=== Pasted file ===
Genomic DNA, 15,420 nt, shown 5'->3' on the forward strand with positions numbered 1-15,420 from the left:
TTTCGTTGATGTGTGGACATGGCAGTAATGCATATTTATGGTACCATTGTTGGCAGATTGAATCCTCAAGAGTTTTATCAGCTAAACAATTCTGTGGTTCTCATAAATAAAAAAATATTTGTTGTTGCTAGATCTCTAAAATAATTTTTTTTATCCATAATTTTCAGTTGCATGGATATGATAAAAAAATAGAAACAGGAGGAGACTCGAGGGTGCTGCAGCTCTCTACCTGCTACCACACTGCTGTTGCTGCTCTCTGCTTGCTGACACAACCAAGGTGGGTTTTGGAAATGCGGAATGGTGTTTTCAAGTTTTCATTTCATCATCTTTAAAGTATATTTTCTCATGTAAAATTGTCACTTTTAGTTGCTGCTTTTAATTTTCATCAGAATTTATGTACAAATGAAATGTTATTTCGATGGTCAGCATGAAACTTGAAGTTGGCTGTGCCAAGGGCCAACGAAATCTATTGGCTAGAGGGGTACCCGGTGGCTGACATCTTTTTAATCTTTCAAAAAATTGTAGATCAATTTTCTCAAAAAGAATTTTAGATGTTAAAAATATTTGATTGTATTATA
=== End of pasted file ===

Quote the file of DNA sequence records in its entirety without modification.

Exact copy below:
Genomic DNA, 15,420 nt, shown 5'->3' on the forward strand with positions numbered 1-15,420 from the left:
TTTCGTTGATGTGTGGACATGGCAGTAATGCATATTTATGGTACCATTGTTGGCAGATTGAATCCTCAAGAGTTTTATCAGCTAAACAATTCTGTGGTTCTCATAAATAAAAAAATATTTGTTGTTGCTAGATCTCTAAAATAATTTTTTTTATCCATAATTTTCAGTTGCATGGATATGATAAAAAAATAGAAACAGGAGGAGACTCGAGGGTGCTGCAGCTCTCTACCTGCTACCACACTGCTGTTGCTGCTCTCTGCTTGCTGACACAACCAAGGTGGGTTTTGGAAATGCGGAATGGTGTTTTCAAGTTTTCATTTCATCATCTTTAAAGTATATTTTCTCATGTAAAATTGTCACTTTTAGTTGCTGCTTTTAATTTTCATCAGAATTTATGTACAAATGAAATGTTATTTCGATGGTCAGCATGAAACTTGAAGTTGGCTGTGCCAAGGGCCAACGAAATCTATTGGCTAGAGGGGTACCCGGTGGCTGACATCTTTTTAATCTTTCAAAAAATTGTAGATCAATTTTCTCAAAAAGAATTTTAGATGTTAAAAATATTTGATTGTATTATA